Review

The Art of Deception

by Ridley Pearson



The backstory to THE ART OF DECEPTION, while not as interesting as
the novel itself, is more interesting than any number of novels you
might pick up at random. Longtime fans of Ridley Pearson will
recall his 1988 novel UNDERCURRENTS. What isn't widely known is
that Pearson was subsequently contacted by a law enforcement office
and advised that the research he had done while writing
UNDERCURRENTS was used to solve an actual homicide. Pearson, in
turn, has taken that case and based on it THE ART OF DECEPTION.
Life imitates art, which imitates life, if you will.

THE ART OF DECEPTION marks the return of Seattle Police forensic
psychologist Daphne Mathews and Lieutenant Lou Boldt as well as
that of the recently introduced John LaMaoi. THE ART OF DECEPTION
begins with the final minutes in the life of Mary-Ann Ridley, a
troubled young woman in an abusive relationship. The reader is
introduced, by turns, to the primary people in her life at the time
of her death: Lanny Neal, her abusive boyfriend, an obnoxious,
immediately unlikable sort who is a walking waste of air; and
Ferrell Walker, Mary-Ann's brother, who walks a fine line between
sanity and obsessive madness, not always successfully. Mathews,
still haunted by the suicide of a teenage runaway she had been
counseling, throws herself into the investigation.

She is also thrown together with LaMaoi, to whom she feels a
surprising but not unwelcome, developing attraction. Walker,
however, interjects himself into the middle of the investigation,
insisting that Neal is the murderer and sets about attempting to
prove it. He also, to Mathews's gradual and uneasy dismay,
interjects himself into her life. Seattle and the police
department, meanwhile, are reeling over the separate disappearances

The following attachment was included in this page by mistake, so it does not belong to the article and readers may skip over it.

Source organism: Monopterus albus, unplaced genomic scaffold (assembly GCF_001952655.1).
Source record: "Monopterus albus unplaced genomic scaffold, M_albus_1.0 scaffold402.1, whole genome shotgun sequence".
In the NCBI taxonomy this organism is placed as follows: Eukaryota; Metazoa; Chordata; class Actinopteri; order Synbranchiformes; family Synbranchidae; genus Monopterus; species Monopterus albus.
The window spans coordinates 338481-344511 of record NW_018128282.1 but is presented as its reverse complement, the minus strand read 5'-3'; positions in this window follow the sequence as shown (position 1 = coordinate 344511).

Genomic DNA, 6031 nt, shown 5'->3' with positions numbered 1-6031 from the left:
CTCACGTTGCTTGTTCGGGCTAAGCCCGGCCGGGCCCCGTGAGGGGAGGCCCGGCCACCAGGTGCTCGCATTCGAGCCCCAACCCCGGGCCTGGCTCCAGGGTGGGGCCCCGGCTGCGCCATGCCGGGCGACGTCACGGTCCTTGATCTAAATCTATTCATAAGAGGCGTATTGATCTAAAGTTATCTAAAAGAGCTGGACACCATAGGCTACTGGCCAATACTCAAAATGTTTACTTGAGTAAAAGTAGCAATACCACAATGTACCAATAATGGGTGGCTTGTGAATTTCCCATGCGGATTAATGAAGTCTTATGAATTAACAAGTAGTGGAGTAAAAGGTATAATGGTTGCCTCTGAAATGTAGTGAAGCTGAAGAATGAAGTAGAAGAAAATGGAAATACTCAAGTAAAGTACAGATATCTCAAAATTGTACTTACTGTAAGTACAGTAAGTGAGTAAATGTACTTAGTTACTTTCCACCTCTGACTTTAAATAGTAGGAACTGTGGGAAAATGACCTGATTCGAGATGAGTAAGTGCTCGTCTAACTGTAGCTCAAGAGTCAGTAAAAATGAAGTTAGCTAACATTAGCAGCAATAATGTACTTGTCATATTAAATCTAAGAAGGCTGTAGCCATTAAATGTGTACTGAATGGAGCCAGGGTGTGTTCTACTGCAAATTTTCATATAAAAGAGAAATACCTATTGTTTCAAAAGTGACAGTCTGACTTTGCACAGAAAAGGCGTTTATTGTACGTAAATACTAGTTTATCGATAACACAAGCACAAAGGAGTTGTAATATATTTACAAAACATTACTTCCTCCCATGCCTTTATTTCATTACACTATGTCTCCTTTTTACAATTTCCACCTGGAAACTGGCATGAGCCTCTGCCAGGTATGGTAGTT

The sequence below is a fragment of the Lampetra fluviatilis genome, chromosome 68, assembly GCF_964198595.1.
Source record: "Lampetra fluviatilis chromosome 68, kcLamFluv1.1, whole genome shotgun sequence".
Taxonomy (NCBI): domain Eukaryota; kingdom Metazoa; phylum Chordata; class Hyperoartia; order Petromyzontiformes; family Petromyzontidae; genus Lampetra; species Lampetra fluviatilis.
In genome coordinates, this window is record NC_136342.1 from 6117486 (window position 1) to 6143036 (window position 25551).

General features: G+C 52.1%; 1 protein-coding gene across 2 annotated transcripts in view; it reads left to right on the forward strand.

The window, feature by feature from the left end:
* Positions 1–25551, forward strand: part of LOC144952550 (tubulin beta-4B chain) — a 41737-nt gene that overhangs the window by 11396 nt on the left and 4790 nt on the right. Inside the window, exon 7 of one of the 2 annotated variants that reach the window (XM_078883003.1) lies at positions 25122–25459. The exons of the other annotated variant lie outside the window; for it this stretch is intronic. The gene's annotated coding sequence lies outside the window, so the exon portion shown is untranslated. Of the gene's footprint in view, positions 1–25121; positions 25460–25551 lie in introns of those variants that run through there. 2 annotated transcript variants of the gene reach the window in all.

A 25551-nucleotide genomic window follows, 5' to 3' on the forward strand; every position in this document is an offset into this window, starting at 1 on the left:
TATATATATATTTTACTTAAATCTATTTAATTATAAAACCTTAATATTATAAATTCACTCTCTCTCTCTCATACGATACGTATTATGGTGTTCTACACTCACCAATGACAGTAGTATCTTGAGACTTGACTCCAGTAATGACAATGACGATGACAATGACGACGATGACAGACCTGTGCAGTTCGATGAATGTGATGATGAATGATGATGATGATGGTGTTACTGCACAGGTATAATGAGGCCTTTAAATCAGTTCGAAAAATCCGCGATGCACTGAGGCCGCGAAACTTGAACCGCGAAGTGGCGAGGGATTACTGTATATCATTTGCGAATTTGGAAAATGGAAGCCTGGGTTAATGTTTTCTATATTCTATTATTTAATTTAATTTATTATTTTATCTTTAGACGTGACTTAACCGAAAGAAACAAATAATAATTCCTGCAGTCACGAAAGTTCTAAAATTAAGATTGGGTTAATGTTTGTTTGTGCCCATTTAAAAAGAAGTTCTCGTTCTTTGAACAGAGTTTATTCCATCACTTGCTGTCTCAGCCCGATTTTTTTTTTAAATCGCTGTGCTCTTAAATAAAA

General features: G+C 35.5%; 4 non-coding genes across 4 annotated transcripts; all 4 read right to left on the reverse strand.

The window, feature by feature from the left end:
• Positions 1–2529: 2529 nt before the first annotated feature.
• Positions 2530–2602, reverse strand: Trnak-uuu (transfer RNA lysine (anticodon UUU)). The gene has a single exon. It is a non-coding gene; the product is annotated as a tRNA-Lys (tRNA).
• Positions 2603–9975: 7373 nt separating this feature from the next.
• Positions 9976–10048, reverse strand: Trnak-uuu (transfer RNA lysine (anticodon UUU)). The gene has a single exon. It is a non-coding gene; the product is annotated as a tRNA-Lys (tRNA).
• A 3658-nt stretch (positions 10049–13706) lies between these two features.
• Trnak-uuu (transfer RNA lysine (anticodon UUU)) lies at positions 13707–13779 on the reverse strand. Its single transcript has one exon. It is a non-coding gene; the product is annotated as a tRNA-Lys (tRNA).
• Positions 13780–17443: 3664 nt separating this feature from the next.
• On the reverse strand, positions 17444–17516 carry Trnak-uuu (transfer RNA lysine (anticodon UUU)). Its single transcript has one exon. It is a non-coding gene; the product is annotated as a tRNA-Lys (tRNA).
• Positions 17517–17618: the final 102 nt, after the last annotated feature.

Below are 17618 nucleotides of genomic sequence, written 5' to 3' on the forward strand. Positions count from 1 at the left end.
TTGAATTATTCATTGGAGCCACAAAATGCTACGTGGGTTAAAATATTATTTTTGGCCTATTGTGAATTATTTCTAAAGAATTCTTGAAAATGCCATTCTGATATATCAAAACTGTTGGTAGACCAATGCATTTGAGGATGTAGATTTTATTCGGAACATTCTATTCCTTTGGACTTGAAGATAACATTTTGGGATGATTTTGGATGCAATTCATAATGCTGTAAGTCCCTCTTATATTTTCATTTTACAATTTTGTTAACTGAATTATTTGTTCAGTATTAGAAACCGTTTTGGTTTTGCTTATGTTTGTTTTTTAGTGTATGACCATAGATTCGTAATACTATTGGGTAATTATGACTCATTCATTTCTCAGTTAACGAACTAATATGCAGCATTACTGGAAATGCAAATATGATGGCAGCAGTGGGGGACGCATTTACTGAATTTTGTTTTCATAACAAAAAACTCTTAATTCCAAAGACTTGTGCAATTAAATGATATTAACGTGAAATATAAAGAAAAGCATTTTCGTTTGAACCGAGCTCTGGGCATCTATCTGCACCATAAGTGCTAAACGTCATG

of two women whose vanishing is so devoid of clues as to make it
seem as if they have been plucked off of the face of the earth.
When a hotel peeping tom seems to provide a link to the
disappearances, Boldt, then LaMaoi and Mathews, are led into
Seattle's Underground --- the preserved remnants of the old city
buried by the building of the new. The two cases dovetail when
Walker demonstrates knowledge of the disappearances. Mathews,
accordingly, must attempt to elicit as much as she can from Walker
without giving him encouragement, unaware that the closer she gets
to solving Ridley's murder the more she places her own life in
danger.

Pearson's writing has never been more compelling; his descriptions
of Seattle's Underground --- not the limited section displayed
during the tours, but the good stuff that the commoners never get
to see --- are addictive. One can feel the walls closing in as we
follow the protagonists while they pursue their quarry, racing
against time. Pearson's villains of the piece are at once highly
believable and unbelievably creepy. His descriptions are brief but
specific, as if they are nightmares glimpsed through open doors
while running down a hallway. Pearson also continues to develop the
personalities of his characters, infusing in them a believability
that compels the reader to care about them long after the final
page is read. Pearson, already an excellent writer, continues to
grow and to hone his sharp eye for description to an even finer
edge. Those encountering him for the first time in THE ART OF
DECEPTION will want to peruse his seductive backlist to see what
has gone before while they wait impatiently for what is to come
next.

Reviewed by Joe Hartlaub on January 20, 2011

The Art of Deception
by Ridley Pearson

  • Publication Date: August 6, 2002
  • Genres: Fiction, Suspense
  • Hardcover: 451 pages
  • Publisher: Hyperion
  • ISBN-10: 0786867248
  • ISBN-13: 9780786867240